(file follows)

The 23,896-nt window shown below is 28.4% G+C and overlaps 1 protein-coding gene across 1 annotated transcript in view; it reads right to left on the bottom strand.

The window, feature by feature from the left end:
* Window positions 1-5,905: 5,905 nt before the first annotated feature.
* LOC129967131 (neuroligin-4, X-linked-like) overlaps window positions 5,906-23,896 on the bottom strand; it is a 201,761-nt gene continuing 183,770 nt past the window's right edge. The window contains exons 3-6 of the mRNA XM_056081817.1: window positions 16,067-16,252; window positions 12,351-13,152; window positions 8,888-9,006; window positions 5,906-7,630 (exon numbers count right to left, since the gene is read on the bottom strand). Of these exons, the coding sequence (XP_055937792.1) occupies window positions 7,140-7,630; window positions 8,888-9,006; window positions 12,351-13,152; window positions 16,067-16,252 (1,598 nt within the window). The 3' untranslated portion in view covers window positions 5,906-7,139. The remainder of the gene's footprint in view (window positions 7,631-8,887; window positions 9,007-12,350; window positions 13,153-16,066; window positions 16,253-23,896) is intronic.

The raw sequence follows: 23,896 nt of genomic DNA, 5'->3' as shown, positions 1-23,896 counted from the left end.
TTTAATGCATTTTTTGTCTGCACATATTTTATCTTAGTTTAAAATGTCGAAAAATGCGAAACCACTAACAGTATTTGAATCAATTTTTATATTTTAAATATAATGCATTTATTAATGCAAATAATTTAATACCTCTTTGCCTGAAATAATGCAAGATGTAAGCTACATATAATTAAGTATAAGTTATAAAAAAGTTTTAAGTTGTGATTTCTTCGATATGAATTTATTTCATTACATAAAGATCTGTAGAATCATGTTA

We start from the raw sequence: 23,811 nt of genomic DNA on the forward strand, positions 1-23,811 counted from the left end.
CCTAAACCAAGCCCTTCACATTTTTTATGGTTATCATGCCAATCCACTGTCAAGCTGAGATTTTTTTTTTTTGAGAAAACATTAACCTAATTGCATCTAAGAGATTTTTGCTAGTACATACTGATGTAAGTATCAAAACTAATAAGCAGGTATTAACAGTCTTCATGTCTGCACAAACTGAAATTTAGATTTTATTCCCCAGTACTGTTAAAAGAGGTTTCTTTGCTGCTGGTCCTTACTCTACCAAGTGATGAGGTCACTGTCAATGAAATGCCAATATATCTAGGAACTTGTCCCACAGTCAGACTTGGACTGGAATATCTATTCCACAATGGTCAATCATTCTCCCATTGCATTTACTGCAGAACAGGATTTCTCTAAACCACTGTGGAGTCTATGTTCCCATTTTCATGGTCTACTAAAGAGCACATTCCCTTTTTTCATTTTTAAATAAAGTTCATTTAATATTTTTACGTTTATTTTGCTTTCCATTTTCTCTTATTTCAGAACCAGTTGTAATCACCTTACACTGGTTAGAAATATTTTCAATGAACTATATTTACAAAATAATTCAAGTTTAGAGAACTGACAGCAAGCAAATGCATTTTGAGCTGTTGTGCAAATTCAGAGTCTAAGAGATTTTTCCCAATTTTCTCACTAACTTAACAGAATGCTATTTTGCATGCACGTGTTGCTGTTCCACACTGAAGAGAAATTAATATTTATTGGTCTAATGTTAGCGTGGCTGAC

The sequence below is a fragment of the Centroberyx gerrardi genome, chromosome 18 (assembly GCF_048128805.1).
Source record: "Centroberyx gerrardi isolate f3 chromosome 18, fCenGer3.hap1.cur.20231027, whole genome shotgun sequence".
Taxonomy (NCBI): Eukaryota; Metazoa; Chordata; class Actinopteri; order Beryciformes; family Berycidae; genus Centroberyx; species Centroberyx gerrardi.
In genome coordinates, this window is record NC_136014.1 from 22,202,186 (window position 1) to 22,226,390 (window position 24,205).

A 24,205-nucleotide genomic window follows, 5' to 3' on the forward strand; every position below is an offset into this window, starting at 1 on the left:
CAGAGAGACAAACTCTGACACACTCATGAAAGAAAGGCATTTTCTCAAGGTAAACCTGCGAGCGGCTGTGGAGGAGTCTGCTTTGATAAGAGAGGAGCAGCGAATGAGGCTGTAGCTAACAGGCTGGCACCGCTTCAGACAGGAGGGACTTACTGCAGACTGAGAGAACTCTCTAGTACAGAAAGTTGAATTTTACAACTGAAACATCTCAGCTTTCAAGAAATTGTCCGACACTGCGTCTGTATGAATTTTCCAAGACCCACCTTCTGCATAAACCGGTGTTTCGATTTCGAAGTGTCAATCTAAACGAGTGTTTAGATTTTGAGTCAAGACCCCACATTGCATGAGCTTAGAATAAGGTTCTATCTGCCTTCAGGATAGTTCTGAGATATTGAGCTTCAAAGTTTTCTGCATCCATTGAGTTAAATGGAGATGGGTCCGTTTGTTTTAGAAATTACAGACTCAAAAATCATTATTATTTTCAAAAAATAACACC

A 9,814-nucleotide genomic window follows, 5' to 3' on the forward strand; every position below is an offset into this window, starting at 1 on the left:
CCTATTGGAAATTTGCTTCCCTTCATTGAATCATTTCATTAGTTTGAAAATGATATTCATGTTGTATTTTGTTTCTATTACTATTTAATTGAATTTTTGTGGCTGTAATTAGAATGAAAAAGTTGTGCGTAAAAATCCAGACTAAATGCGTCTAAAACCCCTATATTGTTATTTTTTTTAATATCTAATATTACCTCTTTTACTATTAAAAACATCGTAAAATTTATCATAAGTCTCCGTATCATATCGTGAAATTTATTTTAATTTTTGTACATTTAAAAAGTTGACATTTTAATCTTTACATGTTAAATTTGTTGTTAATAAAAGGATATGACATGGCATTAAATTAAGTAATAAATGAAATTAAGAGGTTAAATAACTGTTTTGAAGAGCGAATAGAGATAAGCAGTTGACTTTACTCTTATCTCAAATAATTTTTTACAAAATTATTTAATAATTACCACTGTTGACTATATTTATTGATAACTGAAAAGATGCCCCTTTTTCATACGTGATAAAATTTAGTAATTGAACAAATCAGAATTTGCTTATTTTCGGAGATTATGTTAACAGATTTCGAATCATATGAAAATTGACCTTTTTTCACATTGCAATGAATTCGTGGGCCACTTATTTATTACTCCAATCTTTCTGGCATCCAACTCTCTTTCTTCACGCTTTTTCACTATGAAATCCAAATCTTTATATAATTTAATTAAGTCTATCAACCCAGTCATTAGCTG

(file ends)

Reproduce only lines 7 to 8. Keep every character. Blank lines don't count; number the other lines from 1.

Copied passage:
We start from the raw sequence: 23,811 nt of genomic DNA on the forward strand, positions 1-23,811 counted from the left end.
CCTAAACCAAGCCCTTCACATTTTTTATGGTTATCATGCCAATCCACTGTCAAGCTGAGATTTTTTTTTTTTGAGAAAACATTAACCTAATTGCATCTAAGAGATTTTTGCTAGTACATACTGATGTAAGTATCAAAACTAATAAGCAGGTATTAACAGTCTTCATGTCTGCACAAACTGAAATTTAGATTTTATTCCCCAGTACTGTTAAAAGAGGTTTCTTTGCTGCTGGTCCTTACTCTACCAAGTGATGAGGTCACTGTCAATGAAATGCCAATATATCTAGGAACTTGTCCCACAGTCAGACTTGGACTGGAATATCTATTCCACAATGGTCAATCATTCTCCCATTGCATTTACTGCAGAACAGGATTTCTCTAAACCACTGTGGAGTCTATGTTCCCATTTTCATGGTCTACTAAAGAGCACATTCCCTTTTTTCATTTTTAAATAAAGTTCATTTAATATTTTTACGTTTATTTTGCTTTCCATTTTCTCTTATTTCAGAACCAGTTGTAATCACCTTACACTGGTTAGAAATATTTTCAATGAACTATATTTACAAAATAATTCAAGTTTAGAGAACTGACAGCAAGCAAATGCATTTTGAGCTGTTGTGCAAATTCAGAGTCTAAGAGATTTTTCCCAATTTTCTCACTAACTTAACAGAATGCTATTTTGCATGCACGTGTTGCTGTTCCACACTGAAGAGAAATTAATATTTATTGGTCTAATGTTAGCGTGGCTGAC